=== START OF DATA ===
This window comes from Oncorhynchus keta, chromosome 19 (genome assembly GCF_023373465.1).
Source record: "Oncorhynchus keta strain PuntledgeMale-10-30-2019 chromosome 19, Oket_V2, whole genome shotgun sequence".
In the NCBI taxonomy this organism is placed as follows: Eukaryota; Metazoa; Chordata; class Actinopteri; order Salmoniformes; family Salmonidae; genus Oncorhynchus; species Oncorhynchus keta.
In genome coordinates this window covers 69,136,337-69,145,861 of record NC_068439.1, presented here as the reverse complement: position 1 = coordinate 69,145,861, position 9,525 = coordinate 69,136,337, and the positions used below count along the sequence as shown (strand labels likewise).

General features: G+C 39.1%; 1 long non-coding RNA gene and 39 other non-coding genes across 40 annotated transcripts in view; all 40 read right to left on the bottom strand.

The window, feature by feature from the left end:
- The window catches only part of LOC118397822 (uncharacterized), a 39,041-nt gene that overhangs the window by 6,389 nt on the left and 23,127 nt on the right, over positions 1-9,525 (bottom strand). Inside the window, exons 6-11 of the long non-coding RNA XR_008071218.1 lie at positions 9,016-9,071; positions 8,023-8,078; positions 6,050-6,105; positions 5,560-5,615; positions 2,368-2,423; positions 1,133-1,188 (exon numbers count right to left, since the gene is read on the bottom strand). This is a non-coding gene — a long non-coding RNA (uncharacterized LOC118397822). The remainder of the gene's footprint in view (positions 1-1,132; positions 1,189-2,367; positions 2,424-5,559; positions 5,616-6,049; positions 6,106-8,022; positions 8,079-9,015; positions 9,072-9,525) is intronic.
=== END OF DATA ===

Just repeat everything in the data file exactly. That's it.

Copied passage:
This window comes from Oncorhynchus keta, chromosome 19 (genome assembly GCF_023373465.1).
Source record: "Oncorhynchus keta strain PuntledgeMale-10-30-2019 chromosome 19, Oket_V2, whole genome shotgun sequence".
In the NCBI taxonomy this organism is placed as follows: Eukaryota; Metazoa; Chordata; class Actinopteri; order Salmoniformes; family Salmonidae; genus Oncorhynchus; species Oncorhynchus keta.
In genome coordinates this window covers 69,136,337-69,145,861 of record NC_068439.1, presented here as the reverse complement: position 1 = coordinate 69,145,861, position 9,525 = coordinate 69,136,337, and the positions used below count along the sequence as shown (strand labels likewise).

General features: G+C 39.1%; 1 long non-coding RNA gene and 39 other non-coding genes across 40 annotated transcripts in view; all 40 read right to left on the bottom strand.

The window, feature by feature from the left end:
- The window catches only part of LOC118397822 (uncharacterized), a 39,041-nt gene that overhangs the window by 6,389 nt on the left and 23,127 nt on the right, over positions 1-9,525 (bottom strand). Inside the window, exons 6-11 of the long non-coding RNA XR_008071218.1 lie at positions 9,016-9,071; positions 8,023-8,078; positions 6,050-6,105; positions 5,560-5,615; positions 2,368-2,423; positions 1,133-1,188 (exon numbers count right to left, since the gene is read on the bottom strand). This is a non-coding gene — a long non-coding RNA (uncharacterized LOC118397822). The remainder of the gene's footprint in view (positions 1-1,132; positions 1,189-2,367; positions 2,424-5,559; positions 5,616-6,049; positions 6,106-8,022; positions 8,079-9,015; positions 9,072-9,525) is intronic.